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Study: Republicans can be persuasive when correcting climate change misinformation

The Great Lakes from space.

Republicans who correct misinformation on climate change can be even more persuasive than scientists.

Salil Benegal is an assistant professor of political science at DePauw University in Indiana. He and his colleague Lyle Scruggs studiedwhat happened when they gave people articles with incorrect information on climate change, and then also gave different groups of those people the correct information that was attributed to a Democrat, a Republican, or a scientist. 

“We found that the corrections coming from Republicans were most persuasive in getting Republican respondents and independent respondents to report greater agreement that there’s a scientific consensus on climate change, that climate change is affected by human activity and that it’s a serious issue,” he says.

“A big reason for this is we think opinion formation about an issue like climate change isn’t really based on just climate science alone or knowing the facts, but a lot of these opinions form based on tribal messaging or social identification," says Benegal. "So partisans don’t just take information from scientists or any neutral sources and consistently hold them at face value. But they often look at sources when they’re endorsed by members of their own political groups and then view them much more favorably."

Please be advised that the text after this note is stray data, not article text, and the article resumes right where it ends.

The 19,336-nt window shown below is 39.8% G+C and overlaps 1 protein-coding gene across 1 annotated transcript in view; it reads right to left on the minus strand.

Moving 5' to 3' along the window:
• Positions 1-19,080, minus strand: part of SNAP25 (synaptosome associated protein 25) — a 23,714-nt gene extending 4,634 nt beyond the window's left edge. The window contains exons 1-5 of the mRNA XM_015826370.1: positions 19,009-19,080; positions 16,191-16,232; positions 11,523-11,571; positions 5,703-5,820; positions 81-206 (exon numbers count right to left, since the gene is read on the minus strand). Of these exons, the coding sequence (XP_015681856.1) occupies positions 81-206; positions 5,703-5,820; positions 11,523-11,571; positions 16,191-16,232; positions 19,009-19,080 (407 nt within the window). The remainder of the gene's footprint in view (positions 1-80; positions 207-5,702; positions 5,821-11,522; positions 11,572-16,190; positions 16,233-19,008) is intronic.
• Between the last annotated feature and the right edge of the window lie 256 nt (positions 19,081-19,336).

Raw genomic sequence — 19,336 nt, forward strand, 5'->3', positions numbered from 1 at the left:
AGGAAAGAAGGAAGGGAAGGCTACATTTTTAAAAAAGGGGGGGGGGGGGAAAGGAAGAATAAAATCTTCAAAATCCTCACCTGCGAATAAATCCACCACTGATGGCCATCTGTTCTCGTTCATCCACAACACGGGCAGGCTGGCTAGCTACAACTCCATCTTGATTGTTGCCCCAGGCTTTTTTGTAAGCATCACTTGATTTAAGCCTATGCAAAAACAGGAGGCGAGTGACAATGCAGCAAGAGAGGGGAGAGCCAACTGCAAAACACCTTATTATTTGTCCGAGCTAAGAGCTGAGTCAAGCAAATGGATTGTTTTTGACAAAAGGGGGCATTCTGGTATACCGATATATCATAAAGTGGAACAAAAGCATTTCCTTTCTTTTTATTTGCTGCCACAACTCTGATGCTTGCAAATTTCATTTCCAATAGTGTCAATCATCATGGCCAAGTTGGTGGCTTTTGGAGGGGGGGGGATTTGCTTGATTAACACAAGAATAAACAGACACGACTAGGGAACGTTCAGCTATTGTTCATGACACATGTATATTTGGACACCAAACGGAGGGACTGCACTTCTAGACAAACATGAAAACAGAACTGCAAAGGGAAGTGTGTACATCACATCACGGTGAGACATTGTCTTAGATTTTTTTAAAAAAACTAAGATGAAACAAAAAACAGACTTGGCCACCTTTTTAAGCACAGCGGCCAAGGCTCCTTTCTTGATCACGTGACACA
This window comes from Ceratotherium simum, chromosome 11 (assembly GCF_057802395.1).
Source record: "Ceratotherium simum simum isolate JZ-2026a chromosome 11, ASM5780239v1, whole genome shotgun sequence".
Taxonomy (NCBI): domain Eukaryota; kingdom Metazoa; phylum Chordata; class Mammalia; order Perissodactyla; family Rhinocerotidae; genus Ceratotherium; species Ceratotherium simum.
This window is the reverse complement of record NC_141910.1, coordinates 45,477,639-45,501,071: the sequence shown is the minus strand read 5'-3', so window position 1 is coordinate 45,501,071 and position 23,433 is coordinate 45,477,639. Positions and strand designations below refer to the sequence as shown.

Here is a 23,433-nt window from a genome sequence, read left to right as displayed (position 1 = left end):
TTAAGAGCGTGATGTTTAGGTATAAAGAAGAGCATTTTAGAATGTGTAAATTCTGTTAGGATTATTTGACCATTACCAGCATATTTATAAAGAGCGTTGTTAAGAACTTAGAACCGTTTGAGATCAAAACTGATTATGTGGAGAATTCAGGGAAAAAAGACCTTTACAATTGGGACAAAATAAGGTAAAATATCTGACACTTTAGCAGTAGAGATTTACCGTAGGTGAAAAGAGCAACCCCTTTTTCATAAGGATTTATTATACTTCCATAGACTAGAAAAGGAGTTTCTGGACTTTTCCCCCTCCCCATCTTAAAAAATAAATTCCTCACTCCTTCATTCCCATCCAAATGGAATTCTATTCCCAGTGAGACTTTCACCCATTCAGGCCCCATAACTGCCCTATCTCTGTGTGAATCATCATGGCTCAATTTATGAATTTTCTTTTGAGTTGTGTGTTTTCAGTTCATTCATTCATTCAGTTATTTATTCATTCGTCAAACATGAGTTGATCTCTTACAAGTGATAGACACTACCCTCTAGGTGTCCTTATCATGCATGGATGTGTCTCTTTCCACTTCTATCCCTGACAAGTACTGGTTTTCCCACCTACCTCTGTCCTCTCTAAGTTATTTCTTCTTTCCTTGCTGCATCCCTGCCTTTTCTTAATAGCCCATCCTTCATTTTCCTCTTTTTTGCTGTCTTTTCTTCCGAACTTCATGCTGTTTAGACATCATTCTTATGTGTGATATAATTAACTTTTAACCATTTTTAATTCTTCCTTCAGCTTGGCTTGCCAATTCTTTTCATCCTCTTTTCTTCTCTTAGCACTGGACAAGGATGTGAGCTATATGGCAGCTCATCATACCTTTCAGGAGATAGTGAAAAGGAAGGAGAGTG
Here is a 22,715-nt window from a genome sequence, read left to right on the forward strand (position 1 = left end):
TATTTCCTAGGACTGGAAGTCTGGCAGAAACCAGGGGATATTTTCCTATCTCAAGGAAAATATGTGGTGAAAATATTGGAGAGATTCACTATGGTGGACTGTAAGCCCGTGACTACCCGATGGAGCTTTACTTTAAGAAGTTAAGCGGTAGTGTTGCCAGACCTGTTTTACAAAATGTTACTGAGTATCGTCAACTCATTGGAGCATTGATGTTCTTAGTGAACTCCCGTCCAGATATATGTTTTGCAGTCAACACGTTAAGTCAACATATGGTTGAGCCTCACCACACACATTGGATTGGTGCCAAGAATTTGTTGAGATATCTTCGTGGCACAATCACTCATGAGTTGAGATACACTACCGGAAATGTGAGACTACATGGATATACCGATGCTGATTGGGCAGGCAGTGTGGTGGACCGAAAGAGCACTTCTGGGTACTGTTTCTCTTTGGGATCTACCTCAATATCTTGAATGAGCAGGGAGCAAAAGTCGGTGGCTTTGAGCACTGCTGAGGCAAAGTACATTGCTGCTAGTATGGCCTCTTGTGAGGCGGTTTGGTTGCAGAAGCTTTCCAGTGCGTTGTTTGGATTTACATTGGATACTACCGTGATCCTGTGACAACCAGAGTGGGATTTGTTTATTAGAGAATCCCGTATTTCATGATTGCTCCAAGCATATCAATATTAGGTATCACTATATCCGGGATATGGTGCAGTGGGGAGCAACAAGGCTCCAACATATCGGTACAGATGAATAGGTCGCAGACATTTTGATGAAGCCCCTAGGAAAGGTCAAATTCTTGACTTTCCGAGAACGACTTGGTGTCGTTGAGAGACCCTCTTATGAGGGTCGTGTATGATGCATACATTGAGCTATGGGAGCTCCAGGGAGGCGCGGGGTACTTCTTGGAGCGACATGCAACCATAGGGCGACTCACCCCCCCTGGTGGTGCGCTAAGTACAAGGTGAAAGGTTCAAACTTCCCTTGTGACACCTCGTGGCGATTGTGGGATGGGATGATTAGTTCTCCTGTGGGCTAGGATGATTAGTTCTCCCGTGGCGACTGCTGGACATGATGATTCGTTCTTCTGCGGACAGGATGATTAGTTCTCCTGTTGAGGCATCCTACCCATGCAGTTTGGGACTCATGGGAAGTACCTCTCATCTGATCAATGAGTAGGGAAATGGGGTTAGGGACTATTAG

He says in the study, the largest shifts were among Republicans.

"Most Democrats already agree that climate change is an issue. As a result, it’s Republicans who are primarily swayed by these corrections. With Democrats there wasn’t really as much room for them to move," he says. 

Benegal says they also found independents were more likely to have their minds changed when misinformation was corrected by Republicans.

The bottom line? The messenger matters.

"We’re finding that you need both scientists and Republicans to speak up on climate change. That providing the scientific consensus is a critical part of correction, and we did in all of these cases find that the scientific correction was generally effective in changing opinions among Republicans and independents. So we can’t discount that," he says. "But what we did find was that the effect sizes were even larger when we had Republicans providing those corrections."

You can listen to our interview with Salil Benegal on today's Environment Report above.

Rebecca Williams is senior editor in the newsroom, where she edits stories and helps guide news coverage.
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